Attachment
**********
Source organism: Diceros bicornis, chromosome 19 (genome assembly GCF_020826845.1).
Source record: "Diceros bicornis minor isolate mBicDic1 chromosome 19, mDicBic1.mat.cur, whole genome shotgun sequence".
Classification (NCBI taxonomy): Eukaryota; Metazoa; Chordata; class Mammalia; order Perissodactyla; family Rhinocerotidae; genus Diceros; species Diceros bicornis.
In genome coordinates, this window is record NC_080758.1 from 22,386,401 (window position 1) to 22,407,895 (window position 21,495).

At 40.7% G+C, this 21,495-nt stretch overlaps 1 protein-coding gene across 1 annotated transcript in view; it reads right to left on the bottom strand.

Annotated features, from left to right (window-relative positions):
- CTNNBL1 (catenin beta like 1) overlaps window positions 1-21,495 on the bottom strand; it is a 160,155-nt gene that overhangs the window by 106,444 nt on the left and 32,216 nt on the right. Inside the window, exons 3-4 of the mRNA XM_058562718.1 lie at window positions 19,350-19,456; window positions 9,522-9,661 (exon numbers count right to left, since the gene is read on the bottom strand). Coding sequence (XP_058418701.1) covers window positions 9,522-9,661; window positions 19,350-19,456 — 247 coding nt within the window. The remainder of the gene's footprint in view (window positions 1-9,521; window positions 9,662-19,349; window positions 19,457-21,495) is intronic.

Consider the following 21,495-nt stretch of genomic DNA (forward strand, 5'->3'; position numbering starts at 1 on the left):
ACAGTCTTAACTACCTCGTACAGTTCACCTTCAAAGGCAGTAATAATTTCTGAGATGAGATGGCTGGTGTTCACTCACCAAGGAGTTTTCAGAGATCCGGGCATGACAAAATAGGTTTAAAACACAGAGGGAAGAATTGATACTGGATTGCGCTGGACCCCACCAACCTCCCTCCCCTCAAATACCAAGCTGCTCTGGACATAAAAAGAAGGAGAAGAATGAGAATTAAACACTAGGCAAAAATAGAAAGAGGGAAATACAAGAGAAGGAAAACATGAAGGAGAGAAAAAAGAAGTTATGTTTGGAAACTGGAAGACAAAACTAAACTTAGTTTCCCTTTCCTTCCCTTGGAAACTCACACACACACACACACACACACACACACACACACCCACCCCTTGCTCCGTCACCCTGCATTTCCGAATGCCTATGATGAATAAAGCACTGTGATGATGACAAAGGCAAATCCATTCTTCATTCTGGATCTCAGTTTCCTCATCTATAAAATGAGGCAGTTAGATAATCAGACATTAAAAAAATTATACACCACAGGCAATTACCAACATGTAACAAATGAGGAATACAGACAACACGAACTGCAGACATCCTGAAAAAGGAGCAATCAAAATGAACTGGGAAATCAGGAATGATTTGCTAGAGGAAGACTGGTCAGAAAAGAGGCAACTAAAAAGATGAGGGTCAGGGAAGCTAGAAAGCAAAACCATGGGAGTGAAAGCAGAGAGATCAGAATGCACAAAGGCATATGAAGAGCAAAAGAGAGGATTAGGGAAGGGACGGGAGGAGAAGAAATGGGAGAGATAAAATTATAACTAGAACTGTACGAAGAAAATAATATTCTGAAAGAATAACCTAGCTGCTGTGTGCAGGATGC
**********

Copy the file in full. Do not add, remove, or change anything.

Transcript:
Source organism: Diceros bicornis, chromosome 19 (genome assembly GCF_020826845.1).
Source record: "Diceros bicornis minor isolate mBicDic1 chromosome 19, mDicBic1.mat.cur, whole genome shotgun sequence".
Classification (NCBI taxonomy): Eukaryota; Metazoa; Chordata; class Mammalia; order Perissodactyla; family Rhinocerotidae; genus Diceros; species Diceros bicornis.
In genome coordinates, this window is record NC_080758.1 from 22,386,401 (window position 1) to 22,407,895 (window position 21,495).

At 40.7% G+C, this 21,495-nt stretch overlaps 1 protein-coding gene across 1 annotated transcript in view; it reads right to left on the bottom strand.

Annotated features, from left to right (window-relative positions):
- CTNNBL1 (catenin beta like 1) overlaps window positions 1-21,495 on the bottom strand; it is a 160,155-nt gene that overhangs the window by 106,444 nt on the left and 32,216 nt on the right. Inside the window, exons 3-4 of the mRNA XM_058562718.1 lie at window positions 19,350-19,456; window positions 9,522-9,661 (exon numbers count right to left, since the gene is read on the bottom strand). Coding sequence (XP_058418701.1) covers window positions 9,522-9,661; window positions 19,350-19,456 — 247 coding nt within the window. The remainder of the gene's footprint in view (window positions 1-9,521; window positions 9,662-19,349; window positions 19,457-21,495) is intronic.

Consider the following 21,495-nt stretch of genomic DNA (forward strand, 5'->3'; position numbering starts at 1 on the left):
ACAGTCTTAACTACCTCGTACAGTTCACCTTCAAAGGCAGTAATAATTTCTGAGATGAGATGGCTGGTGTTCACTCACCAAGGAGTTTTCAGAGATCCGGGCATGACAAAATAGGTTTAAAACACAGAGGGAAGAATTGATACTGGATTGCGCTGGACCCCACCAACCTCCCTCCCCTCAAATACCAAGCTGCTCTGGACATAAAAAGAAGGAGAAGAATGAGAATTAAACACTAGGCAAAAATAGAAAGAGGGAAATACAAGAGAAGGAAAACATGAAGGAGAGAAAAAAGAAGTTATGTTTGGAAACTGGAAGACAAAACTAAACTTAGTTTCCCTTTCCTTCCCTTGGAAACTCACACACACACACACACACACACACACACACACACCCACCCCTTGCTCCGTCACCCTGCATTTCCGAATGCCTATGATGAATAAAGCACTGTGATGATGACAAAGGCAAATCCATTCTTCATTCTGGATCTCAGTTTCCTCATCTATAAAATGAGGCAGTTAGATAATCAGACATTAAAAAAATTATACACCACAGGCAATTACCAACATGTAACAAATGAGGAATACAGACAACACGAACTGCAGACATCCTGAAAAAGGAGCAATCAAAATGAACTGGGAAATCAGGAATGATTTGCTAGAGGAAGACTGGTCAGAAAAGAGGCAACTAAAAAGATGAGGGTCAGGGAAGCTAGAAAGCAAAACCATGGGAGTGAAAGCAGAGAGATCAGAATGCACAAAGGCATATGAAGAGCAAAAGAGAGGATTAGGGAAGGGACGGGAGGAGAAGAAATGGGAGAGATAAAATTATAACTAGAACTGTACGAAGAAAATAATATTCTGAAAGAATAACCTAGCTGCTGTGTGCAGGATGC